In each case the earliest ion-trapping period that ions were observed was between 5 and 6 ms, which is also the period that carries the greatest ion flux. The 5 ms delay can be attributed to transport time, i.e., for any given set of AP-LD parameters there exists a fixed time required for ion transport from AP into the ion trap. Following that period, the largest flux of ions arrives at the ion trap during the following millisecond, after which ions continue to be formed over the course of the next 20-25 ms, but the signal continuously decays.

For AP-MALDI, a process that accomplishes desorption and ionization in a single-step rather than two as in LD-APCI, it is surprising that the temporal ion flux occurs on about the same time-scale. But since the chemical ionization is occurring at AP, where protonation reactions will occur on a rapid time-scale, ion transport is evidently the lengthiest step. In either case, the bulk of the ion signal arrives over a relatively short 10 ms period. Therefore, ion pulses on the order of 10 ms, spaced 100 ms apart (10 Hz laser repetition rate) during asynchronous AP-LD experiments, can hardly be considered a continuous source of ions as previously suggested (Laiko U V, Taranenko N I, Berkout V D, Musselman, Doroshenko V M, 2002, Rapid Communications in Mass Spectrometry 16:1737-1742). Generation of a continuous ion beam would require sampling at repetition rates of 100 Hz (I pulse every 10 ms). However, sampling this rapidly is simply not compatible without synchronization because of rapid sample consumption.

With this data in mind, consider the following typical AP-LD scenario: a 200 ms ion trapping period for which AP-LD is to be performed asynchronously with a laser operating at 10 Hz on a QIT-MS. Let us assume that all steps comprising the scan function, aside from ion injection and mass analysis, (e.g., pre-injection, post-injection, multiplier rise time, post-scan time, etc.) consume 35 ms. We shall also assume that we wish to analyze across a mass range of 500-2000 m/z, a typical mass range for applications such as tryptic peptide analysis. With the normal scan-rate of 0.18 ms/amu, scanning would consume ˜270 ms. The entire scan would persist 505 ms, with ion injection accounting for only 200 ms; of those; thus, the correlating duty cycle would be approximately 40% at best, putting only 1 or 2 of the 5 laser pulses to analytical use. Moreover, as described above, the majority of the ions are generated for only 10 ms following the laser pulse and, assuming 2 laser pulses occurred during ion injection, the resultant duty cycle would be ˜4%. Further, to perform MS/MS, one of the most distinct advantages of the AP-LD-QIT-MS experiment, the duty cycle will drop even lower since additional time will be added to the scan function for ion isolation and fragmentation.

Besides the significant waste of sample in asynchronous AP-LD, ion injection is also a concern. Contemporary ion trap instruments with AP inlets typically utilize multiple levels of RF during ion injection so that all masses throughout the scan range will be successfully injected and stored. For the 200 ms ion injection period discussed above, FIG. 1A displays the four ion injection RF levels, with each lasting for ˜50 ms. Also shown as dashed lines are two laser pulses separated by 100 ms (10 Hz operation) with the ion generation period shaded. Note that the pulses are always separated by 100 ms, but without synchronization they randomly shift from one scan to the next within the 200 ms window. An unfortunate artifact of this random shifting is that the ion pulses are randomly injected into different RF environments from one scan to the next; hence, a large number of averaged scans are needed to generate suitable spectra.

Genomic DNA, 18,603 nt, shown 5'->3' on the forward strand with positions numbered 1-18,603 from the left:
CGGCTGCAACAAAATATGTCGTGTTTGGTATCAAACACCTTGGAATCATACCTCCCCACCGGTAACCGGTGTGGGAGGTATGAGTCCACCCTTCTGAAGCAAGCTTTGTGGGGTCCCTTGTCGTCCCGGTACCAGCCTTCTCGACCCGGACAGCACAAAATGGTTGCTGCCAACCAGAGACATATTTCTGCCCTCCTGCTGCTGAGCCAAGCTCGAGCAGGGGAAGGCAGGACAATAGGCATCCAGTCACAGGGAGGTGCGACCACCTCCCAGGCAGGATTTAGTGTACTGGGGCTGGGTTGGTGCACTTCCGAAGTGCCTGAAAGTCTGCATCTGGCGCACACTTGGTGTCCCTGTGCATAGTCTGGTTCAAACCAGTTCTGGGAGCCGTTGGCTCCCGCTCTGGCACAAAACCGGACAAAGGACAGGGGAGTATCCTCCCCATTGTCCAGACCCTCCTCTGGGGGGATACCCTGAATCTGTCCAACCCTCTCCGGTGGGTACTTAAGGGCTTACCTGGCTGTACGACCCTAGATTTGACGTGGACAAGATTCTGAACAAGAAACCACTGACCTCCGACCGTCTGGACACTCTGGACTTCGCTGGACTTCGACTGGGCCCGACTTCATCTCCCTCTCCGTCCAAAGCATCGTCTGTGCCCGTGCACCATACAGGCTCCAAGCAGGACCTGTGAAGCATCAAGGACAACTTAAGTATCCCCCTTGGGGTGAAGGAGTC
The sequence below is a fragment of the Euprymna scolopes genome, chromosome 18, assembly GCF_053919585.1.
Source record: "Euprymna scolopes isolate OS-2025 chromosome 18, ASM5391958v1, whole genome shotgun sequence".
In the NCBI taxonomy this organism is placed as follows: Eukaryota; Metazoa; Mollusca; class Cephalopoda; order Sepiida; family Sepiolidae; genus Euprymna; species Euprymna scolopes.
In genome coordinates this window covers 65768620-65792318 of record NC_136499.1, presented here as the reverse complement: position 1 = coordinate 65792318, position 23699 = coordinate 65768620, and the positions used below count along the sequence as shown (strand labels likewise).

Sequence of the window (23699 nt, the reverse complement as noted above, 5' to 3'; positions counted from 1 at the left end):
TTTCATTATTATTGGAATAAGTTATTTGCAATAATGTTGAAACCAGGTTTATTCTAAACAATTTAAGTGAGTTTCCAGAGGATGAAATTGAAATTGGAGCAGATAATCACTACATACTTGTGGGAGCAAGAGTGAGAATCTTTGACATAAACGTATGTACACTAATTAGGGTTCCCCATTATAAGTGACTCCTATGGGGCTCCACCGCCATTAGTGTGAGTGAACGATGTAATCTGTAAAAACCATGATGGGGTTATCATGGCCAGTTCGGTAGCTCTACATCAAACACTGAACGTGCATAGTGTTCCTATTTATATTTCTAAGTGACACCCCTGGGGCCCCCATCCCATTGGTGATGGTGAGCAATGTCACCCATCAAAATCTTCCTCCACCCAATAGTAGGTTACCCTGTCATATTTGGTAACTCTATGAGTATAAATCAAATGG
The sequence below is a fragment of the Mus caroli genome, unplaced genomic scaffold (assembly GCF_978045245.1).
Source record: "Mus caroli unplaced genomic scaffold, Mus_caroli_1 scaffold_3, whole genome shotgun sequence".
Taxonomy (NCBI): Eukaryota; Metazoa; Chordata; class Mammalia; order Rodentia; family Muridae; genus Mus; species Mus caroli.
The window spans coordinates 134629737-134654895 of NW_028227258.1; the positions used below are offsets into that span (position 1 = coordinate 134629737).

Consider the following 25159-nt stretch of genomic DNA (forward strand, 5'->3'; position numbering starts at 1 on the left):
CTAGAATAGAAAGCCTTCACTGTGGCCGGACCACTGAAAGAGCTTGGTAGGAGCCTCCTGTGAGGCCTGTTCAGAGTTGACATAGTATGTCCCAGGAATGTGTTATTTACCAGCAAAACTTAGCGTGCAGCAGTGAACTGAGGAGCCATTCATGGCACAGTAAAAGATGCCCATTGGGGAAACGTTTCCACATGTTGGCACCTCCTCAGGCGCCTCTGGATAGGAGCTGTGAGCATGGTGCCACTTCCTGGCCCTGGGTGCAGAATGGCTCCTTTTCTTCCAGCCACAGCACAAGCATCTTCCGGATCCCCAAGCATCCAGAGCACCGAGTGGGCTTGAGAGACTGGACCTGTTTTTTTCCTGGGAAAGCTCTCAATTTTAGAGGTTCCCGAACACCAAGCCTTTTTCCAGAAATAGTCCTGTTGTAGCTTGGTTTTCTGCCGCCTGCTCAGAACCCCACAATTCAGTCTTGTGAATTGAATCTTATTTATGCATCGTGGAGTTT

This problem is not unique to the asynchronous mode of operation, but rather is universal to all AP-LD procedures. For example, FIG. 4 presents the LD-APCI-MS analysis of tryptic peptides of the protein cytochrome C directly from a polyacrylamide gel. In this work one laser pulse, triggered to fire at the onset of ion injection, was used to initiate the generation of an ion pulse that was collected at a single level of injection RF. The tryptic peptides should theoretically be produced at equal amounts, but the injection RF level is optimal for m/z's ˜700, causing them to appear with the highest intensities, while those of lower or higher masses detected at lower abundances. Using multiple injection levels for a single laser pulse is also problematic because the majority of the ion signal arrives unevenly through the course of a 5-10 ms span. Furthermore, single laser pulses do not take advantage of the QIT's unique ability to store multiple laser pulses per mass analysis.

It should be understood that the examples and embodiments described herein are for illustrative purposes only and that various modifications or changes in light thereof will be suggested to persons skilled in the art and are to be included within the spirit and purview of this application.

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US8742333Sep 16, 2011Jun 3, 2014Wisconsin Alumni Research FoundationMethod to perform beam-type collision-activated dissociation in the pre-existing ion injection pathway of a mass spectrometer
US9053916Mar 5, 2014Jun 9, 2015Wisconsin Alumni Research FoundationMethod to perform beam-type collision-activated dissociation in the pre-existing ion injection pathway of a mass spectrometer
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Classifications
U.S. Classification250/290, 250/282, 250/293, 250/292, 250/288, 250/297, 250/291
International ClassificationH01J49/26, H01J49/40, H01J49/00, H01J49/42
Cooperative ClassificationH01J49/4295, H01J49/0463, H01J49/164
European ClassificationH01J49/42M5, H01J49/04S1, H01J49/16A3